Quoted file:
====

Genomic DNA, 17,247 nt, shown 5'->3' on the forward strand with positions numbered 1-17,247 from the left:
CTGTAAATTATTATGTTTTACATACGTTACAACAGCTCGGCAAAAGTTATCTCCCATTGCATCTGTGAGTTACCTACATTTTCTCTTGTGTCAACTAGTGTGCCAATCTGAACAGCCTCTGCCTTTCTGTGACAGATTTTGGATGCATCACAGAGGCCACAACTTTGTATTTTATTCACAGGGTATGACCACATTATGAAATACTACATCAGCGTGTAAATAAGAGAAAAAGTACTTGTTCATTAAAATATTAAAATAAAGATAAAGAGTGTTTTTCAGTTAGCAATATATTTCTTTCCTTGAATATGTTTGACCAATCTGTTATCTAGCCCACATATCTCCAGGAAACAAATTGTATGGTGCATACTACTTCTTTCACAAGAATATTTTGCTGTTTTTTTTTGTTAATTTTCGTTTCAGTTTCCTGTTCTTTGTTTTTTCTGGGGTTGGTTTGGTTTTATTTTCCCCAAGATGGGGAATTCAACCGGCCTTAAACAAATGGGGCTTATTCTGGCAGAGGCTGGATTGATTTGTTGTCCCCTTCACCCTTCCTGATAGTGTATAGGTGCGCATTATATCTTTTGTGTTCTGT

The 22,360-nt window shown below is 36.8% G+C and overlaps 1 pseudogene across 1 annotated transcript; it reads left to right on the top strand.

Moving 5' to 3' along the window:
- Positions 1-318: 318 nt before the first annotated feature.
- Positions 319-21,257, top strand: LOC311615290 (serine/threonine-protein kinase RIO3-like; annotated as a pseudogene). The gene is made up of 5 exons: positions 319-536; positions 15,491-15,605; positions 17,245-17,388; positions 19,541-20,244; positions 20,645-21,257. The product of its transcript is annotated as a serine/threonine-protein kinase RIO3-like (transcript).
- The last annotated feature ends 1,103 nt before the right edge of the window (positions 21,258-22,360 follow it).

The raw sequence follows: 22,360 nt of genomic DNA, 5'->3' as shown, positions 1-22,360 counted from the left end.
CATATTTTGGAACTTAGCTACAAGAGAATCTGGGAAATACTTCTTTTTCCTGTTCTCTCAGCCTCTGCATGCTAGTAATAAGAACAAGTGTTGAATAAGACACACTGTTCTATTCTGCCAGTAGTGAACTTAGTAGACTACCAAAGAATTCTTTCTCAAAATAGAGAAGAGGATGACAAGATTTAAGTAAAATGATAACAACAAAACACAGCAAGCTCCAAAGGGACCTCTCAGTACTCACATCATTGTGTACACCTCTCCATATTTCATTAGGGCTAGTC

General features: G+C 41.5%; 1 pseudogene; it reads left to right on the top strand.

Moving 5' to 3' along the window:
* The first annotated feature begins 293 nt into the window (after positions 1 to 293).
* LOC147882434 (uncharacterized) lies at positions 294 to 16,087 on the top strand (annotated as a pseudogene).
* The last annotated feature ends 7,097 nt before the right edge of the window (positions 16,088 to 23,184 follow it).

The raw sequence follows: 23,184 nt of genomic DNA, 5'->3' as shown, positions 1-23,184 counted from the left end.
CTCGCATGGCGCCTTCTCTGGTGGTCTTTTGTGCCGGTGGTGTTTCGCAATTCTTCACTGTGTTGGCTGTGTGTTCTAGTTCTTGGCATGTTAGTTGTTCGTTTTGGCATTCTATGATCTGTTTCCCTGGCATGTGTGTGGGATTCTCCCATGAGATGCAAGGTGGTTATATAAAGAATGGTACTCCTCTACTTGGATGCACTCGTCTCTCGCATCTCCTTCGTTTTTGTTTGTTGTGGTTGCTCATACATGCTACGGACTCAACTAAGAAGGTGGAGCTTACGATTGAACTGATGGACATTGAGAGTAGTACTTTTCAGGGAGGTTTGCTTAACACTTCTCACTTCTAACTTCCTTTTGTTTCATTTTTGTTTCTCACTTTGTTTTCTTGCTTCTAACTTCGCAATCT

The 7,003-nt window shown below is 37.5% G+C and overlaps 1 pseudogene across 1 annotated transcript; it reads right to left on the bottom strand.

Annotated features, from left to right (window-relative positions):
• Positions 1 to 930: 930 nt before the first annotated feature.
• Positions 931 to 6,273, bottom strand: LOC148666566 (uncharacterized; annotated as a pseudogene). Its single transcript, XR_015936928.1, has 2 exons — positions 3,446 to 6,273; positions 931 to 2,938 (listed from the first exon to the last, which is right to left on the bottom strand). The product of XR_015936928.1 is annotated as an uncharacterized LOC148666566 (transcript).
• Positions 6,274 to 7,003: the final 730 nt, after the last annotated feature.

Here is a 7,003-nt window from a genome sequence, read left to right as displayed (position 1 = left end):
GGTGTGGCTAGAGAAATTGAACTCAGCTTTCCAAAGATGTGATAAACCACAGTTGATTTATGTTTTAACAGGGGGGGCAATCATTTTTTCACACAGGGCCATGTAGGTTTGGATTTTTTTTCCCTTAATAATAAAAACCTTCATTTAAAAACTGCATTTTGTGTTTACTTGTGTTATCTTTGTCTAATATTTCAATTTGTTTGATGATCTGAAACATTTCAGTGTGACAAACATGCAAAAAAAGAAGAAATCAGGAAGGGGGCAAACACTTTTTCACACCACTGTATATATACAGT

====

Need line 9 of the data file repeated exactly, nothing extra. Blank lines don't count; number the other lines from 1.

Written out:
CATATTTTGGAACTTAGCTACAAGAGAATCTGGGAAATACTTCTTTTTCCTGTTCTCTCAGCCTCTGCATGCTAGTAATAAGAACAAGTGTTGAATAAGACACACTGTTCTATTCTGCCAGTAGTGAACTTAGTAGACTACCAAAGAATTCTTTCTCAAAATAGAGAAGAGGATGACAAGATTTAAGTAAAATGATAACAACAAAACACAGCAAGCTCCAAAGGGACCTCTCAGTACTCACATCATTGTGTACACCTCTCCATATTTCATTAGGGCTAGTC